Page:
Apples still appealing for nostalgic few
Farmers, researchers hunt for lost Arkansas varieties from glory days
Scott Gothard, of Armorel, doesn’t claim what he does is profitable. Neither do other heirloom apple growers. He sees himself more as a fruit preservationist, who finds native apple varieties once lost to earth and time. So far, Gothard has grown more than 20 types of forgotten apple trees with Arkansas roots, including those dating back to the 19th century, such as the Arkansas Black, Tull and Shannon varieties.
“I don’t think you’ll ever see a huge orchard [with heirloom varieties], but at farmers markets they’ll get a good following,” he said. “I want to make sure these varieties are available.”
Gothard is part of a niche group of apple enthusiasts who sift through public documents, newspaper clippings, census records and reference books to find abandoned orchards — where some varieties might still grow today.
Apple hunters, farmers and historians know Arkansas’ apple lore and are continuing the fruit’s legacy, in spite of changing climates, a
challenging market and commercialization.
For many years, at the end of the 19th century and into the 20th, Arkansas was a national leader in apple production. About two-thirds of the $4 billion apple industry is now concentrated in Washington state. The Pacific Coast state produces 10 major varieties — led by the Red Delicious — according to the U.S. Apple Association. An estimated 17,000 varieties of apple trees once grew in North America, and about 13,000 are considered lost. In the book Old Southern Apples, historian Creighton Lee Calhoun lists more than 1,800 recorded Southern varieties before 1928. About 500 varieties still existed in 2011.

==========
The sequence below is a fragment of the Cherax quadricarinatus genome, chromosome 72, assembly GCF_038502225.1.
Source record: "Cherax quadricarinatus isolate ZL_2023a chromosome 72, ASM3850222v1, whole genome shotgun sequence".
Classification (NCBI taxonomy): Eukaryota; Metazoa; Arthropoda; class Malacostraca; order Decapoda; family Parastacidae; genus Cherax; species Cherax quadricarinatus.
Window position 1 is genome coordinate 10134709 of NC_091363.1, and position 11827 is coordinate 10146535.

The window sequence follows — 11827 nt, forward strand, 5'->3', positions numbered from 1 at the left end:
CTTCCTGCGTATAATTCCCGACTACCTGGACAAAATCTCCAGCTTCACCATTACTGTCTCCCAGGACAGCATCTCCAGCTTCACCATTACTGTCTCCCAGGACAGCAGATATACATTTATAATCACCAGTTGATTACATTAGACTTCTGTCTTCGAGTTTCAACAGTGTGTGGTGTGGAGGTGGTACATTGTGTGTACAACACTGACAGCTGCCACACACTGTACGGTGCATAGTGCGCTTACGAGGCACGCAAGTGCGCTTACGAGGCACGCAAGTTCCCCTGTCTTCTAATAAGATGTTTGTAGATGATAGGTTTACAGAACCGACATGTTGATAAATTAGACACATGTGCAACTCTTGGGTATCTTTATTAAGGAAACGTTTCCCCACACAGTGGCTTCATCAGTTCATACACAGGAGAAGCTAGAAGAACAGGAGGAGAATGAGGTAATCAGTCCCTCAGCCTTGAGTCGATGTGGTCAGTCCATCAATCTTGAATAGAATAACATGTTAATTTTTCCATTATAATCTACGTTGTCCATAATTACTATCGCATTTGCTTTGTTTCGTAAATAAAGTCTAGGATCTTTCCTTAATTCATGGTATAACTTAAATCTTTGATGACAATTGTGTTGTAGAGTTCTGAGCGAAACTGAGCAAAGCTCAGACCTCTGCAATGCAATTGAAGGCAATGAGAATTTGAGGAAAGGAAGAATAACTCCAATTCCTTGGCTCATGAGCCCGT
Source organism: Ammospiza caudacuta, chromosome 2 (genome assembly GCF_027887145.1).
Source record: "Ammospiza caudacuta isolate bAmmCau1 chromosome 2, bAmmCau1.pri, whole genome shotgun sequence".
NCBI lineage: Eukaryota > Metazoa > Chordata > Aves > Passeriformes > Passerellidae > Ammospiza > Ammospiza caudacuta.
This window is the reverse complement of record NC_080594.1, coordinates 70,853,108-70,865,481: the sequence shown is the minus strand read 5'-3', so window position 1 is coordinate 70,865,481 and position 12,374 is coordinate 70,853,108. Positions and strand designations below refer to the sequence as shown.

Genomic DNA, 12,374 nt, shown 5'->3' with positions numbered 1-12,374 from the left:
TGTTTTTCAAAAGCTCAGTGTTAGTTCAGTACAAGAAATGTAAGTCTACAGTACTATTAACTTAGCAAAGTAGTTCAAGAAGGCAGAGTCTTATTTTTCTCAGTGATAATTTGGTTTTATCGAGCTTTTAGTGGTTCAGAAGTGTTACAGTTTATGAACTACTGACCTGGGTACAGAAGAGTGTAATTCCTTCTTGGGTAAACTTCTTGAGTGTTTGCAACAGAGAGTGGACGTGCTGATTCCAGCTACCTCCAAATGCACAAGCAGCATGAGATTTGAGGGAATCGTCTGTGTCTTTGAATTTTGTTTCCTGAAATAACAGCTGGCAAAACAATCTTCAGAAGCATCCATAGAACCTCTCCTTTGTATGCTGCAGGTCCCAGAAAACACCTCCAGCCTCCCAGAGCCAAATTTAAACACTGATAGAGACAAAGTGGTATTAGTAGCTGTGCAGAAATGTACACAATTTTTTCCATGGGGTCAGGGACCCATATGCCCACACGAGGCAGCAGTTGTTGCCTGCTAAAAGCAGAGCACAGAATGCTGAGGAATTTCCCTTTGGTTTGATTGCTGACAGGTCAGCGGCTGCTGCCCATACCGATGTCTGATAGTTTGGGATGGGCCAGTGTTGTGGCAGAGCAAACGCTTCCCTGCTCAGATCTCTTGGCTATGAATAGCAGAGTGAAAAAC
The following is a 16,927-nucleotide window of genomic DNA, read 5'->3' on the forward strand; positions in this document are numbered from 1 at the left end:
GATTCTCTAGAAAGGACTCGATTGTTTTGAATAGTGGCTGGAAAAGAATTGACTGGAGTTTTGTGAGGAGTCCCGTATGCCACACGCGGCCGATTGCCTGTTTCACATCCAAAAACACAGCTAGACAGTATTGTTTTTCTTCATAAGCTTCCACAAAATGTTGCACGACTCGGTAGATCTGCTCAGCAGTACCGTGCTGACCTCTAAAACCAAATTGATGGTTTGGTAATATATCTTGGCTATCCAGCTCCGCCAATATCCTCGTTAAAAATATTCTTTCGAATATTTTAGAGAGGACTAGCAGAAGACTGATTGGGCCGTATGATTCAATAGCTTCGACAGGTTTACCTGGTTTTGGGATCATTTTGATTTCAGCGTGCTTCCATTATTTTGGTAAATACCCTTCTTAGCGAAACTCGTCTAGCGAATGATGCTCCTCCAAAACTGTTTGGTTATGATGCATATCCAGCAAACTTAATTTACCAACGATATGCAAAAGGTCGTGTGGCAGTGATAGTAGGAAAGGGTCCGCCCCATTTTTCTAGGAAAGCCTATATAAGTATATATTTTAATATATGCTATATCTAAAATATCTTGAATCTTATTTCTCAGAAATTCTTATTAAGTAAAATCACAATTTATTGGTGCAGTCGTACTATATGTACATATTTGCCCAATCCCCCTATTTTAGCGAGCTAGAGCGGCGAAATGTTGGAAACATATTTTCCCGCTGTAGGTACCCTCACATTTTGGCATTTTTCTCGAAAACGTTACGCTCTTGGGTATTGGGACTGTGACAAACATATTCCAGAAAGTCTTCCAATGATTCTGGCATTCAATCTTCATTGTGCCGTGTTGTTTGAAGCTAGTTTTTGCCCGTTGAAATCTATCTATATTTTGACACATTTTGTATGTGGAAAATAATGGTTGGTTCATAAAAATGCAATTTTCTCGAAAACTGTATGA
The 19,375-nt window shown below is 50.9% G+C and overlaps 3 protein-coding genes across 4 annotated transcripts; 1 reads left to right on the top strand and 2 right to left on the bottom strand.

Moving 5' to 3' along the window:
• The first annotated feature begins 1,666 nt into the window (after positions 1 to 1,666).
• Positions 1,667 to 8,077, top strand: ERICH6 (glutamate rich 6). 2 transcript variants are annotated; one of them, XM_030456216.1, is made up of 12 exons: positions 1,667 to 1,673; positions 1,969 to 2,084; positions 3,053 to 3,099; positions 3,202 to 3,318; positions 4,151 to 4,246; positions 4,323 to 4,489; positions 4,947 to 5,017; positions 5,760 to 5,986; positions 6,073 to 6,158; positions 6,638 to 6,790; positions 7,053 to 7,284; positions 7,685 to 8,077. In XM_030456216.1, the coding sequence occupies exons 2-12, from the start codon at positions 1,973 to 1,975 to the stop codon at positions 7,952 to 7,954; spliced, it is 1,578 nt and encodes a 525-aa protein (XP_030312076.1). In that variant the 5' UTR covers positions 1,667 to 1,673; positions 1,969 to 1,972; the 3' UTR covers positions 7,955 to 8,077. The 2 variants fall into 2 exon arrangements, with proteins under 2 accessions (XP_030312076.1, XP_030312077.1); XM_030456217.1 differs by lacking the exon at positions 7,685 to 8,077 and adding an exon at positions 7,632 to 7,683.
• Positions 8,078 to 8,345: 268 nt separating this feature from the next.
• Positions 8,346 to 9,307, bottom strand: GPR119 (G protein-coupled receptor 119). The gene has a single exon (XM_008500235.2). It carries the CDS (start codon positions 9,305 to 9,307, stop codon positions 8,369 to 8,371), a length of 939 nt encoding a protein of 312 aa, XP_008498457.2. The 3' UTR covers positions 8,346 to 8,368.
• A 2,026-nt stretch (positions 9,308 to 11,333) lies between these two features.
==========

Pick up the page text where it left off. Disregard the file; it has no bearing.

Diseases brought on by monoculture practices, climate change and the birth of industrial-scale agriculture in the Pacific Northwest led to the demise of Arkansas orchards. However, many trees have unexpectedly survived and enthusiasts such as Gothard have taken to online message boards to share their findings with the world.
Two years ago, a once lost Arkansas apple variety was found in Washington state at Steptoe Butte State Park by a retired FBI investigator. David Benscoter, 62, a so-called “apple detective,” located what may be the only remaining Arkansas Beauty tree. The variety’s identity was confirmed in late February after testing by U.S. scientists and food historians.
Benscoter said he found the Arkansas Beauty about 8 miles from the old Hansford Nursery, which later became the Vineland Nursery in 1906. According to a Vineland Nursery catalog from 1912, the nursery sold at least four varieties from Arkansas: the Elkhorn, Arkansas Black, the Benton County Beauty and the Arkansas Beauty. The Elkhorn and Benton County Beauties are considered extinct.